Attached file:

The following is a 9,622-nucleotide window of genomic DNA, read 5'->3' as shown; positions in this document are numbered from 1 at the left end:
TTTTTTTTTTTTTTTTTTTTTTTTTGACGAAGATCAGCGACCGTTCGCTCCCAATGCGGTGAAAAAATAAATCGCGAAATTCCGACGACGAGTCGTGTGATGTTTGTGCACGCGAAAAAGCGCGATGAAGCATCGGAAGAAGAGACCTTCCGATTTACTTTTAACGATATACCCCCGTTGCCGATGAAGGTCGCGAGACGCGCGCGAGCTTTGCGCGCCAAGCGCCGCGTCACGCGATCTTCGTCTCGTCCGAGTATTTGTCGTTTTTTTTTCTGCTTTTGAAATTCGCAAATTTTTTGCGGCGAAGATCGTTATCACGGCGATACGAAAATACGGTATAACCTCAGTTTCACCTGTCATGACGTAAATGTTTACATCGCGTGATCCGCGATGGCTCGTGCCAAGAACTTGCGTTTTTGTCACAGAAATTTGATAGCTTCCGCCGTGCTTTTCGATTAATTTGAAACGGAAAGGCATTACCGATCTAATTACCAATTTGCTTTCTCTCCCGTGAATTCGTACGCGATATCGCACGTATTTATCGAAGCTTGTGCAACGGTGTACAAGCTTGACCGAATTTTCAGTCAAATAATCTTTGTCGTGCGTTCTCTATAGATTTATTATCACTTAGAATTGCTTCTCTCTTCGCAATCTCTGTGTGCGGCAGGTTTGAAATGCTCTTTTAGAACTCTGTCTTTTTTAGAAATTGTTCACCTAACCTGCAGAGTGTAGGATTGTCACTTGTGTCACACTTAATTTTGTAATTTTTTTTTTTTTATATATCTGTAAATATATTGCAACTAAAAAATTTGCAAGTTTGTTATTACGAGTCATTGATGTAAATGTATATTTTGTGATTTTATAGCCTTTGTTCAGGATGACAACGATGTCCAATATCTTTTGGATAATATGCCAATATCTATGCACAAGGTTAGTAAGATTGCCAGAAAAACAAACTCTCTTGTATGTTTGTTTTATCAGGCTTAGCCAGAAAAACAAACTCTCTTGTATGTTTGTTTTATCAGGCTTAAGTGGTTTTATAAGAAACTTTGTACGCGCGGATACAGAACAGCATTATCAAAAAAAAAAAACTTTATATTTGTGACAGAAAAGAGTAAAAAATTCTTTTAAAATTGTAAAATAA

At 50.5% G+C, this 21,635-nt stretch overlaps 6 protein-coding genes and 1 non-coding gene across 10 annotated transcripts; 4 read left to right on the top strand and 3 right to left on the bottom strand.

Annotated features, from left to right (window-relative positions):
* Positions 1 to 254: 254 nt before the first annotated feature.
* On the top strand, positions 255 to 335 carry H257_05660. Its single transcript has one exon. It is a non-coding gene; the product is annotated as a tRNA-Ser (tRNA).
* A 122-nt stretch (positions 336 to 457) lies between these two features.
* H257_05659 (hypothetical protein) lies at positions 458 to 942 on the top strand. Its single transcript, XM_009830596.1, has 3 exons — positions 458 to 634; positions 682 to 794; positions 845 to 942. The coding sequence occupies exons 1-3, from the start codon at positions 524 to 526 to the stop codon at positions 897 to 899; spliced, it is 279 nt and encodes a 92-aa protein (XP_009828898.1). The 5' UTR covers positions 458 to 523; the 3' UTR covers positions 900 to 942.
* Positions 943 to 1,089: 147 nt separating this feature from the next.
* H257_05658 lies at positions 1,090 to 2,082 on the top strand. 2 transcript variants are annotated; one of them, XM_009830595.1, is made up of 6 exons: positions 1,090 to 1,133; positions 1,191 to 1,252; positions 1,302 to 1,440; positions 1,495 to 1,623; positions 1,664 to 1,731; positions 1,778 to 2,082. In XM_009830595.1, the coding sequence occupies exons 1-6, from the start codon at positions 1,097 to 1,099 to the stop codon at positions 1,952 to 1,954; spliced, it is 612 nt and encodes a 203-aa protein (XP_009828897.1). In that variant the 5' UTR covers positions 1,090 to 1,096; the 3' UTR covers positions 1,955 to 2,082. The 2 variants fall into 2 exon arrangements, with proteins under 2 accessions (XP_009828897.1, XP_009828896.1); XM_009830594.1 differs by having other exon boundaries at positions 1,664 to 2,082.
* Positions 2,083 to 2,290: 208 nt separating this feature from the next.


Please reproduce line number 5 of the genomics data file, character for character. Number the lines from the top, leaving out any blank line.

* Positions 1 to 254: 254 nt before the first annotated feature.